You’re Not Like Them

Here is a nice letter letter from a reader who shares his soul.  He gave permission to put it out on the blog:

Dear Doug,

I just wanted to write to you about the medical profession from the viewpoint of an outsider. True, I have an MD degree and have worked for years mostly in urgent care, but I admit that I don’t fit. I have officially been told that.

After having a malignant melanoma and being lied to about a contract at the HMO I was working I decided, while waiting to see if I would die or not, to work at something I have always loved, the bicycle business. I am pleased to report that I did not die or even have a recurrence and so decided to resume my career. But I wasn’t allowed to do that because doctors don’t work in bicycle shops as the medical board told me. Was I on drugs or something? I had shown that I wasn’t devoted enough to be a doctor, but they would maybe, just maybe let me practice if I paid for what turned out to be a year’s worth of psychiatric evaluation, an MMPI, and a SPEX exam, all at my expense of course,

On one of my last visits to the psychiatrist who had been chosen by the medical board (his practice was seeing physicians) I noticed that his diploma was from my medical school, and, taking a chance because of that and the fact that he seemed to be an honest guy, I asked, in effect, why the board were being such a bunch of assholes. After all working in a bike shop isn’t exactly like being a pedophile. And he revealed the truth.

You are not at all like the usual physician, he told me, and you threaten them. My MMPI was that of a creative person and physicians were selected essentially to be OCD so as better to deal with the myriad of facts and details. Mostly this was done by looking at college subjects that had little to do with medicine, like higher math, but were associated with OCD. But OCD comes with a dark side and that’s what I was seeing. Control, money, and paranoia with long memories for perceived slights were part of the deal. Being a caring person wasn’t.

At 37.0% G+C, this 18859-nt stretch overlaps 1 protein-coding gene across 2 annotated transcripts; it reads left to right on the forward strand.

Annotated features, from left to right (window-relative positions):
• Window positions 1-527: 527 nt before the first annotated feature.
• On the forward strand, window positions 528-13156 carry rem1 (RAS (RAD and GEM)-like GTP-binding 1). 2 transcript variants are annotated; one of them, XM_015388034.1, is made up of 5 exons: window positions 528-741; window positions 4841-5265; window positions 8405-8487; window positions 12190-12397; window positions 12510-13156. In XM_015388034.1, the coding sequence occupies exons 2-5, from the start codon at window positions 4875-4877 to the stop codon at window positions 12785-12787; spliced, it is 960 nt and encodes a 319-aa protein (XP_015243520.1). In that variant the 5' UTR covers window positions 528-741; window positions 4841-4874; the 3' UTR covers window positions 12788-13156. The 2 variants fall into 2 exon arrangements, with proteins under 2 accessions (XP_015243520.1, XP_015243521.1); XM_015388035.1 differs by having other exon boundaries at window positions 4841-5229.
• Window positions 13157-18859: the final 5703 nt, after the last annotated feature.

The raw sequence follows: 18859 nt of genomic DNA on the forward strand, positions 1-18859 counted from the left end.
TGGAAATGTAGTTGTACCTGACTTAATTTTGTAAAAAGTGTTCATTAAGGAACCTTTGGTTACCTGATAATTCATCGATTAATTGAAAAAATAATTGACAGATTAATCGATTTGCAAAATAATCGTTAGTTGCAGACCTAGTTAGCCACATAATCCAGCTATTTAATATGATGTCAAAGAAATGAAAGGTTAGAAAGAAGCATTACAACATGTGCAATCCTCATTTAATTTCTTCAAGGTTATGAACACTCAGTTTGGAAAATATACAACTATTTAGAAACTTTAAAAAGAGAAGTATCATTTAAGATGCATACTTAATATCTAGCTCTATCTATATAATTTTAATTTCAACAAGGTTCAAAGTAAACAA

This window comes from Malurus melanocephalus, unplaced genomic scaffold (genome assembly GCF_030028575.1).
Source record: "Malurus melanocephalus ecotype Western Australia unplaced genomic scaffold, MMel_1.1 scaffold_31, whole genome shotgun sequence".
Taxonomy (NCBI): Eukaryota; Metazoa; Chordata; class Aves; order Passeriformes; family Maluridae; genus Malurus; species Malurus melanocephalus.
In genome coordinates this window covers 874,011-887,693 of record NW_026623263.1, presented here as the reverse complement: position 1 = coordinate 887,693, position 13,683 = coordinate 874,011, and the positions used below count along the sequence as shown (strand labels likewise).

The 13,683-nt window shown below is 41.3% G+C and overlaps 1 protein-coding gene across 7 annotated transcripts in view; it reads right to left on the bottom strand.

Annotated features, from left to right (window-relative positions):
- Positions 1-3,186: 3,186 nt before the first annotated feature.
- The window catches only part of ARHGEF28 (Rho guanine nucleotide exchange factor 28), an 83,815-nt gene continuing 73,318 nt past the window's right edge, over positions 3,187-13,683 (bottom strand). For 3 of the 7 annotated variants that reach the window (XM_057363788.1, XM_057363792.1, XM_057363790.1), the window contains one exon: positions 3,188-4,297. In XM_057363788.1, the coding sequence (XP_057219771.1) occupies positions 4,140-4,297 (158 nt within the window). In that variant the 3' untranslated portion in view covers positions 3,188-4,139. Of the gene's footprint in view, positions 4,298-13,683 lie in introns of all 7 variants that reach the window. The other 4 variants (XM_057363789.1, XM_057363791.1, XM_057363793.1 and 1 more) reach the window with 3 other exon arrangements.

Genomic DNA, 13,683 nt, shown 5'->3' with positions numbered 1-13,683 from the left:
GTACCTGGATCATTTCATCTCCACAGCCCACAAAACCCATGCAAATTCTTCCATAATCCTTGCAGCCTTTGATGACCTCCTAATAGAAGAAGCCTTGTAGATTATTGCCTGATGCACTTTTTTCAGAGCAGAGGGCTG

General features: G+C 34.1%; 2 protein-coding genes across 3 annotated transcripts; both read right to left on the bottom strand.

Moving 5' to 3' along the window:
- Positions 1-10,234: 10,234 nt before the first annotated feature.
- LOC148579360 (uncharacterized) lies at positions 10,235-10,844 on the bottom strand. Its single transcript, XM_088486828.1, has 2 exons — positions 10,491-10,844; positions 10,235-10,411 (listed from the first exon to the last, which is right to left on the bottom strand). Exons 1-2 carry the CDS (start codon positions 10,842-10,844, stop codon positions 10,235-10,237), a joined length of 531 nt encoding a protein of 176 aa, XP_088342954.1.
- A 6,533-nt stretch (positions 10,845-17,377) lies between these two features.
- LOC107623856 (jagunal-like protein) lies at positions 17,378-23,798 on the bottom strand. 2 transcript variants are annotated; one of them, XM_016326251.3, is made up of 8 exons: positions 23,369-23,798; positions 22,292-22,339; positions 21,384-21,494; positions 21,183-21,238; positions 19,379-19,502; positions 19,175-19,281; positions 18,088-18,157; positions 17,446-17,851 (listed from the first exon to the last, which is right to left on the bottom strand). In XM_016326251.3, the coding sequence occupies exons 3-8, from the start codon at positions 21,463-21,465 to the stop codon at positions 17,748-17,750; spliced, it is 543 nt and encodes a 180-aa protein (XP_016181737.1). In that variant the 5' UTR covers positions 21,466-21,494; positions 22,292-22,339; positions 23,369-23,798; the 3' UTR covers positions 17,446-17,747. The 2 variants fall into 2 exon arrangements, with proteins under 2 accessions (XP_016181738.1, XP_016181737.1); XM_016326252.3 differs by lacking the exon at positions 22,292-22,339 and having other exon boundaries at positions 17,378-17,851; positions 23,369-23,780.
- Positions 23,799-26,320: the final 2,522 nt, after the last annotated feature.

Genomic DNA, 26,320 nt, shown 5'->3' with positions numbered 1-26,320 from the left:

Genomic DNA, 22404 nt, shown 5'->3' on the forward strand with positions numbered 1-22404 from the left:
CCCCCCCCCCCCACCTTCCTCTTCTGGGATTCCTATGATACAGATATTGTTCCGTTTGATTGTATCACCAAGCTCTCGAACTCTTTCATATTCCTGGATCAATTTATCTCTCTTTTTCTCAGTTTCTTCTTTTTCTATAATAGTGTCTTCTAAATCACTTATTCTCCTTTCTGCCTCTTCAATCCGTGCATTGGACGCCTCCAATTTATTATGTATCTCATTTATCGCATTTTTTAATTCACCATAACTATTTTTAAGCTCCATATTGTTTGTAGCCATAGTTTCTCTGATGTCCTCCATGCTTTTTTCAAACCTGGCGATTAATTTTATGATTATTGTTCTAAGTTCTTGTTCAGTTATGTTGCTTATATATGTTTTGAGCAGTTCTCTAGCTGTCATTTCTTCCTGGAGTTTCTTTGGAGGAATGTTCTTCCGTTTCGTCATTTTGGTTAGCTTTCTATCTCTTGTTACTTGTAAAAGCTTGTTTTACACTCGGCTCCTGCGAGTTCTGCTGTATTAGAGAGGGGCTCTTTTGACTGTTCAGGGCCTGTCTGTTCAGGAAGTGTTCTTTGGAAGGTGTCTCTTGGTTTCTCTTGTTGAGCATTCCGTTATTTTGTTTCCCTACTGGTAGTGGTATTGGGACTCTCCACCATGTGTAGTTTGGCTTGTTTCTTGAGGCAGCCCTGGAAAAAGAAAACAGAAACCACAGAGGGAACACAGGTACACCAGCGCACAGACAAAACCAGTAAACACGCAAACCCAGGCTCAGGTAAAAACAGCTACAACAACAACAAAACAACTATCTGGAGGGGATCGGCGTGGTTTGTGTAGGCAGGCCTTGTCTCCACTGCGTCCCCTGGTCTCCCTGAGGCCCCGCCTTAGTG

He also said that people who tested like myself almost never went into medicine, and, simply speaking, though I was smart enough, my SPEX scores were high, I wasn’t crazy, but I wasn’t one of them.

I bring this all up to suggest that perhaps one of the larger problems in medicine is the physicians themselves, and how they are chosen. If so the problem is very, very deeply rooted.

I am again pleased to report that everything went well, my license was reinstated, but initially, though I paid for it all, the board actually refused to share the results with me! Eventually, when I complained about it, they did.

Just something to think about.  Today, I am out of medicine. Turned 65 today and have had enough.

Scott Miller, MD

Douglas Farrago MD

Douglas Farrago MD is a full-time practicing family doc in Forest, Va. He started Forest Direct Primary Care where he takes no insurance and bills patients a monthly fee. He is board certified in the specialty of Family Practice. He is the inventor of a product called the Knee Saver which is currently in the Baseball Hall of Fame. The Knee Saver and its knock-offs are worn by many major league baseball catchers. He is also the inventor of the CryoHelmet used by athletes for head injuries as well as migraine sufferers. Dr. Farrago is the author of four books, two of which are the top two most popular DPC books. From 2001 – 2011, Dr. Farrago was the editor and creator of the Placebo Journal which ran for 10 full years. Described as the Mad Magazine for doctors, he and the Placebo Journal were featured in the Washington Post, US News and World Report, the AP, and the NY Times. Dr. Farrago is also the editor of the blog Authentic Medicine which was born out of concern about where the direction of healthcare is heading and the belief that the wrong people are in charge. This blog has been going daily for more than 15 years Article about Dr. Farrago in Doximity Email Dr. Farrago – [email protected]